2. A pro-differentiative effect

  3. Reduction in PG-E2 production

  4. Reduction in substance P production

  5. Fibrinolytic effect

  6. Anti-thrombotic effect, mediated at least in part by a reduction in 2-series thromboxanes

  7. Modulation of adhesion molecules

  8. Modulation of cytokine balance

  9. Induction of endogenous proteinase inhibitors (e.g., alpha-1-antitrypsin and alpha-2-macroglobulin)

  10. Reduction in circulating immune complexes

  11. Possible antimicrobial effect in the gastrointestinal tract, thereby alleviating dysbiosis and reducing de novo immune complex formation

 

Conclusions

The molecular and physiologic mechanisms of action by which systemic enzyme therapy exerts its various safe and significant benefits are numerous and are increasingly well-defined. Armed with this understanding, clinicians can more effectively treat their patients and more convincingly explain the mechanisms and merits of their treatments to policy-makers, researchers and other clinicians. Clinicians are wise to avail themselves of the benefits of proteolytic/pancreatic enzymes, which deserve – based on impressive safety records and diverse clinical applications – to be a routine component of patient care.

References

  1. Vasquez A. Molecular Cell Biology and Interventional Proteogenomics. Part Three: New Implications for Naturopathic Medical Education, Clinical Practice and Naturogenomics. Naturopathy Digest 2006 December.

  2. Beard J. The action of trypsin upon the living cells of Jensen's mouse-tumour. Br Med J. 1906; 4 (Jan 20): 140-1.

  3. Cutfield A. Trypsin Treatment in Malignant Disease. Br Med J. 1907; 5: 525.

  4. Wiggin FH. Case of Multiple Fibrosarcoma of the Tongue, With Remarks on the Use of Trypsin and Amylopsin in the Treatment of Malignant Disease. Journal of the American Medical Association 1906; 47: 2003-8.

  5. Goeth RA. Pancreatic treatment of cancer, with report of a cure. Journal of the American Medical Association 1907; (March 23) 48: 1030.

  6. Campbell JT. Trypsin Treatment of a Case of Malignant Disease. Journal of the American Medical Association 1907; 48: 225-226.

  7. Taussig SJ, Yokoyama MM, Chinen A, Onari K, Yamakido M. Bromelain: a proteolytic enzyme and its clinical application. A review. Hiroshima J Med Sci. 1975;24(2-3):185-93.

  8. Taub SJ. The use of bromelains in sinusitis: a double-blind clinical evaluation. Eye Ear Nose Throat Mon. 1967 Mar;46(3):361-5.

  9. Trickett P. Proteolytic enzymes in treatment of athletic injuries. Appl Ther. 1964;30:647-52.

  10. Walker JA, Cerny FJ, Cotter JR, Burton HW. Attenuation of contraction-induced skeletal muscle injury by bromelain. Med Sci Sports Exerc. 1992 Jan;24(1):20-5.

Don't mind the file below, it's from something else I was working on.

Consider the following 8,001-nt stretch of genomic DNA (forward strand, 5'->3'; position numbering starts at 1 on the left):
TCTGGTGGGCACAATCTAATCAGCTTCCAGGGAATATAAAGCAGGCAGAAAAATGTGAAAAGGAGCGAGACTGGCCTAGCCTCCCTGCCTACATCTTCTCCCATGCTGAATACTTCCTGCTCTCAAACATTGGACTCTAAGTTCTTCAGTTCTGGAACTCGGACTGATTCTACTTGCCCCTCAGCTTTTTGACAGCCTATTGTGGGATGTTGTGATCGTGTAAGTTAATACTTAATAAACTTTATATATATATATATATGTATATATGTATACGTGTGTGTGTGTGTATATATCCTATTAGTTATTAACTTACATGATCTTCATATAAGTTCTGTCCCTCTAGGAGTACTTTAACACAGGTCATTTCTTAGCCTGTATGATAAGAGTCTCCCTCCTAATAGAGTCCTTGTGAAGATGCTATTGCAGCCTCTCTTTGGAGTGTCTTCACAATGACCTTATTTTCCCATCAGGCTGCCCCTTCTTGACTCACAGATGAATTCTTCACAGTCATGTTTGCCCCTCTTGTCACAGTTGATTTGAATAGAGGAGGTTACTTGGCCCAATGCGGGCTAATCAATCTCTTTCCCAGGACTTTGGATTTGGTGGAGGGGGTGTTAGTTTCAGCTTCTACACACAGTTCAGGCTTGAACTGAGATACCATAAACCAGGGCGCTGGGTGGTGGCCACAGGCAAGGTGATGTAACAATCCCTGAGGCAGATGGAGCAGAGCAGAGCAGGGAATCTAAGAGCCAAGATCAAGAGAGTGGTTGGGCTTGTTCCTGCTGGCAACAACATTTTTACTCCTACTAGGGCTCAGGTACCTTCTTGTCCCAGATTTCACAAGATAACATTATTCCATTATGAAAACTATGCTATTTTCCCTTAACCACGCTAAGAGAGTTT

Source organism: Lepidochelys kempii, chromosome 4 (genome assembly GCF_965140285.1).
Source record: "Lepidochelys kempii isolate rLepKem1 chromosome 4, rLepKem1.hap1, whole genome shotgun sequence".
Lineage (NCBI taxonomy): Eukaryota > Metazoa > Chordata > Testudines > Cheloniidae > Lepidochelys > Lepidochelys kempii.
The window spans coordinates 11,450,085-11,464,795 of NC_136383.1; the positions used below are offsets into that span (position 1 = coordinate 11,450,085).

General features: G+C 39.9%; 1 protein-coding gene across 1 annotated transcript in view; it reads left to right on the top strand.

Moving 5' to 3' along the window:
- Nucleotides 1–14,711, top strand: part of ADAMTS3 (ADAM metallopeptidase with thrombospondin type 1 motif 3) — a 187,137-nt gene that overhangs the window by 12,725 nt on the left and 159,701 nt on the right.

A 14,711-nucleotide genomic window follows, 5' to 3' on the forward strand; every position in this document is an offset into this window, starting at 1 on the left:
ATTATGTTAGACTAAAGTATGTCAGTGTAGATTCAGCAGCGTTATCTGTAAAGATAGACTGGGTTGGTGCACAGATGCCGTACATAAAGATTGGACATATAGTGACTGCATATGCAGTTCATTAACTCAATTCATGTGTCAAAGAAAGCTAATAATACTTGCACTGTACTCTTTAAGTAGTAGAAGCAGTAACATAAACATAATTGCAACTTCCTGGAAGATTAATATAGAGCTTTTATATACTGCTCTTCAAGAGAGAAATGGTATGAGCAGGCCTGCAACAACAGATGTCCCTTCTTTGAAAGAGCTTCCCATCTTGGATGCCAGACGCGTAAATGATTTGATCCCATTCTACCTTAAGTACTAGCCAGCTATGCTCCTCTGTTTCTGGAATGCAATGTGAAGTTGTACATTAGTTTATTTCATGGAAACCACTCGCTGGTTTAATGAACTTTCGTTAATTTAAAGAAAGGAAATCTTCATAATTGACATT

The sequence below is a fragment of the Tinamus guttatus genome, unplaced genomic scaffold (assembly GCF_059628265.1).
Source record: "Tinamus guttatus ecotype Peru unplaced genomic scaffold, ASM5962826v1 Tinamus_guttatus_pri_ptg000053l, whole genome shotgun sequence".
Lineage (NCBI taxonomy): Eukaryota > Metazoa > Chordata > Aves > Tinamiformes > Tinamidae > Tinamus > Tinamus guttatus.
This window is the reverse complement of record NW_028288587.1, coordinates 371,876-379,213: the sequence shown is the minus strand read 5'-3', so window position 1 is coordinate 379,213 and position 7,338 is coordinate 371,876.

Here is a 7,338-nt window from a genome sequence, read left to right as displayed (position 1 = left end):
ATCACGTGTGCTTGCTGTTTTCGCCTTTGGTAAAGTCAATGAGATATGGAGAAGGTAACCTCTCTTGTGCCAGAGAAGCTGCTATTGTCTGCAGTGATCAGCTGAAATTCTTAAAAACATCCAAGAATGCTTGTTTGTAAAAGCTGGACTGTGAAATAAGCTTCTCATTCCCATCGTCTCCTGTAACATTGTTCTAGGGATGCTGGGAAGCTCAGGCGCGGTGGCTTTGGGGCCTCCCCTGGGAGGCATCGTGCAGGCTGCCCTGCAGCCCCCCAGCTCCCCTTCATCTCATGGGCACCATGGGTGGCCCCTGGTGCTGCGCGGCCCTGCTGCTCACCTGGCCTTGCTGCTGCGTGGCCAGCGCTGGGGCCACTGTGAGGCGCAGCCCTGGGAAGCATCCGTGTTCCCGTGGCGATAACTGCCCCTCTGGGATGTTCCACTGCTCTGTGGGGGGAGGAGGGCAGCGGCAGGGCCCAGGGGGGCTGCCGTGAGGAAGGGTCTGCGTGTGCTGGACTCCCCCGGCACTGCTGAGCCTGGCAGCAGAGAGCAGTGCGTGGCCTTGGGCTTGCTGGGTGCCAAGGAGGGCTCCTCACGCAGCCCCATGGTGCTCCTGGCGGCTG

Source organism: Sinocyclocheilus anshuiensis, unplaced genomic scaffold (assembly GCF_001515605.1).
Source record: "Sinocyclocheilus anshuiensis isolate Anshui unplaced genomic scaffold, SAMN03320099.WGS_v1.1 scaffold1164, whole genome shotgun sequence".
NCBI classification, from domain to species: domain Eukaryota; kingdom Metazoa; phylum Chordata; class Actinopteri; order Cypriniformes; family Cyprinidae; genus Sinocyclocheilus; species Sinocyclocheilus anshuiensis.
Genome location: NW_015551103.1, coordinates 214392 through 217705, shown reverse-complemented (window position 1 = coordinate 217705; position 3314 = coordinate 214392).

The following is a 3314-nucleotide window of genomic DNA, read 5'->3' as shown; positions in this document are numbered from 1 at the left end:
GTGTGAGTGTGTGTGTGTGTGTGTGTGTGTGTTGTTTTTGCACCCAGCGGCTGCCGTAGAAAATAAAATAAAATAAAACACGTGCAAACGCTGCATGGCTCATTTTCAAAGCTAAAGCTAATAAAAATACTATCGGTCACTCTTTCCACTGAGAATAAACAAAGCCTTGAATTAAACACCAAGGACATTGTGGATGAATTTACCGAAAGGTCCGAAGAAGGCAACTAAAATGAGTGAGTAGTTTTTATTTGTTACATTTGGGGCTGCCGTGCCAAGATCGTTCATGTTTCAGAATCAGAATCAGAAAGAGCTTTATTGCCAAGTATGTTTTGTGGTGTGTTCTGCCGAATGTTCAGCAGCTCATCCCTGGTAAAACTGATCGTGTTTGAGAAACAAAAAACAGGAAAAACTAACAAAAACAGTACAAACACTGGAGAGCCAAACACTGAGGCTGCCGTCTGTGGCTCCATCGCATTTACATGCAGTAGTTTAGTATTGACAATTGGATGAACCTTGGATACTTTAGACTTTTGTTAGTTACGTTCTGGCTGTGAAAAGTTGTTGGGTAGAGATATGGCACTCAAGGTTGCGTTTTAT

11. Walker AF, Bundy R, Hicks SM, Middleton RW. Bromelain reduces mild acute knee pain and improves well-being in a dose-dependent fashion in an open study of otherwise healthy adults. Phytomedicine.2002;9:681-6.

  12. Brien S, Lewith G, Walker A, Hicks SM, Middleton D. Bromelain as a Treatment for Osteoarthritis: a Review of Clinical Studies. Evidence-based Complementary and Alternative Medicine. 2004;1(3)251–257.

  13. Saruc M, Standop S, Standop J, Nozawa F, Itami A, Pandey KK, Batra SK, Gonzalez NJ, Guesry P, Pour PM. Pancreatic enzyme extract improves survival in murine pancreatic cancer. Pancreas. 2004;28(4):401-12.

  14. Batkin S, Taussig SJ, Szekerezes J. Antimetastatic effect of bromelain with or without its proteolytic and anticoagulant activity. J Cancer Res Clin Oncol. 1988;114(5):507-8.

  15. Gonzalez NJ, Isaacs LL. Evaluation of pancreatic proteolytic enzyme treatment of adenocarcinoma of the pancreas, with nutrition and detoxification support. Nutr Cancer. 1999;33(2):117-24.

  16. Sakalova A, Bock PR, Dedik L, Hanisch J, Schiess W, Gazova S, Chabronova I, Holomanova D, Mistrik M, Hrubisko M. Retrolective cohort study of an additive therapy with an oral enzyme preparation in patients with multiple myeloma. Cancer Chemother Pharmacol. 2001 Jul;47 Suppl:S38-44.

  17. Popiela T, Kulig J, Hanisch J, Bock PR. Influence of a complementary treatment with oral enzymes on patients with colorectal cancers–an epidemiological retrolective cohort study. Cancer Chemother Pharmacol. 2001;47 Suppl:S55-63.

  18. Leipner J, Saller R. Systemic enzyme therapy in oncology: effect and mode of action. Drugs. 2000 Apr;59(4):769-80.

  19. Vasquez A. Reducing pain and inflammation naturally - Part 3: Improving overall health while safely and effectively treating musculoskeletal pain. Nutritional Perspectives 2005; 28: 34-38, 40-42. www.optimalhealthresearch.com/part3.

  20. Vasquez A. The Importance of Integrative Chiropractic Health Care in Treating Musculoskeletal Pain and Reducing the Nationwide Burden of Medical Expenses and Iatrogenic Injury and Death: A Concise Review of Current Research and Implications for Clinical Practice and Healthcare Policy. The Original Internist 2005; 12(4): 159-182.

  21. Vasquez A. Integrative Orthopedics. Second Edition. 2007. (in press) www.optimalhealthresearch.com.

  22. Gotze H, Rothman SS. Enteropancreatic circulation of digestive enzymes as a conservative mechanism. Nature 1975; 257(5527): 607-609.

  23. Liebow C, Rothman SS. Enteropancreatic Circulation of Digestive Enzymes. Science 1975; 189(4201): 472-474.

  24. Zavadova E, Desser L, Mohr T. Stimulation of reactive oxygen species production and cytotoxicity in human neutrophils in vitro and after oral administration of a polyenzyme preparation. Cancer Biother. 1995;10(2):147-52.

  25. Maurer HR, Hozumi M, Honma Y, Okabe-Kado J. Bromelain induces the differentiation of leukemic cells in vitro: an explanation for its cytostatic effects? Planta Med. 1988 Oct;54(5):377-81.

  26. Gaspani L, Limiroli E, Ferrario P, Bianchi M. In vivo and in vitro effects of bromelain on PGE(2) and SP concentrations in the inflammatory exudate in rats. Pharmacology. 2002;65(2):83-6.

  27. Vellini M, Desideri D, Milanese A, Omini C, Daffonchio L, Hernandez A, Brunelli G. Possible involvement of eicosanoids in the pharmacological action of bromelain. Arzneimittelforschung. 1986;36(1):110-2.

  28. Vasquez A. Integrative Rheumatology. www.optimalhealthresearch.com.

  29. Biziulevicius GA. Where do the immunostimulatory effects of oral proteolytic enzymes (systemic enzyme therapy) come from? Microbial proteolysis as a possible starting point. Med Hypotheses. 2006;67(6):1386-8.